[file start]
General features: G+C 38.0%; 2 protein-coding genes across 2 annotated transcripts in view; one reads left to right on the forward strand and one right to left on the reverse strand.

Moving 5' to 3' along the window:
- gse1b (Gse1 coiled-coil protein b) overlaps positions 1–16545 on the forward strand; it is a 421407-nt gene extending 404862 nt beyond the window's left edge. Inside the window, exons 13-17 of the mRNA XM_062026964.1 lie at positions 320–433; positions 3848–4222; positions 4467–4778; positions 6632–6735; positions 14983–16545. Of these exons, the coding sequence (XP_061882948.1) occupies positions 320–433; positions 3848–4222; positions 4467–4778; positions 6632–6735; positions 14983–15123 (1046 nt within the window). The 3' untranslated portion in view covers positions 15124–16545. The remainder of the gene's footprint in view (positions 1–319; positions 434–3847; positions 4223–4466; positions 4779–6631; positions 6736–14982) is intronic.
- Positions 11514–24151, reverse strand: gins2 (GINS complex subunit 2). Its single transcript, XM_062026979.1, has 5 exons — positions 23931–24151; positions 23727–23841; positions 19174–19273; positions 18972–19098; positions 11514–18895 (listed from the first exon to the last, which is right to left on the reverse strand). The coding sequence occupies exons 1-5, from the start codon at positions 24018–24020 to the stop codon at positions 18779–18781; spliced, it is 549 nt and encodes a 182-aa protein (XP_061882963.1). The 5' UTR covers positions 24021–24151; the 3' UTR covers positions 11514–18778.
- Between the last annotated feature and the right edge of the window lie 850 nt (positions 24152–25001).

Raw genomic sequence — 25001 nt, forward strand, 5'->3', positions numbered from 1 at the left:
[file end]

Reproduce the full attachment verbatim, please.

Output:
General features: G+C 38.0%; 2 protein-coding genes across 2 annotated transcripts in view; one reads left to right on the forward strand and one right to left on the reverse strand.

Moving 5' to 3' along the window:
- gse1b (Gse1 coiled-coil protein b) overlaps positions 1–16545 on the forward strand; it is a 421407-nt gene extending 404862 nt beyond the window's left edge. Inside the window, exons 13-17 of the mRNA XM_062026964.1 lie at positions 320–433; positions 3848–4222; positions 4467–4778; positions 6632–6735; positions 14983–16545. Of these exons, the coding sequence (XP_061882948.1) occupies positions 320–433; positions 3848–4222; positions 4467–4778; positions 6632–6735; positions 14983–15123 (1046 nt within the window). The 3' untranslated portion in view covers positions 15124–16545. The remainder of the gene's footprint in view (positions 1–319; positions 434–3847; positions 4223–4466; positions 4779–6631; positions 6736–14982) is intronic.
- Positions 11514–24151, reverse strand: gins2 (GINS complex subunit 2). Its single transcript, XM_062026979.1, has 5 exons — positions 23931–24151; positions 23727–23841; positions 19174–19273; positions 18972–19098; positions 11514–18895 (listed from the first exon to the last, which is right to left on the reverse strand). The coding sequence occupies exons 1-5, from the start codon at positions 24018–24020 to the stop codon at positions 18779–18781; spliced, it is 549 nt and encodes a 182-aa protein (XP_061882963.1). The 5' UTR covers positions 24021–24151; the 3' UTR covers positions 11514–18778.
- Between the last annotated feature and the right edge of the window lie 850 nt (positions 24152–25001).

Raw genomic sequence — 25001 nt, forward strand, 5'->3', positions numbered from 1 at the left: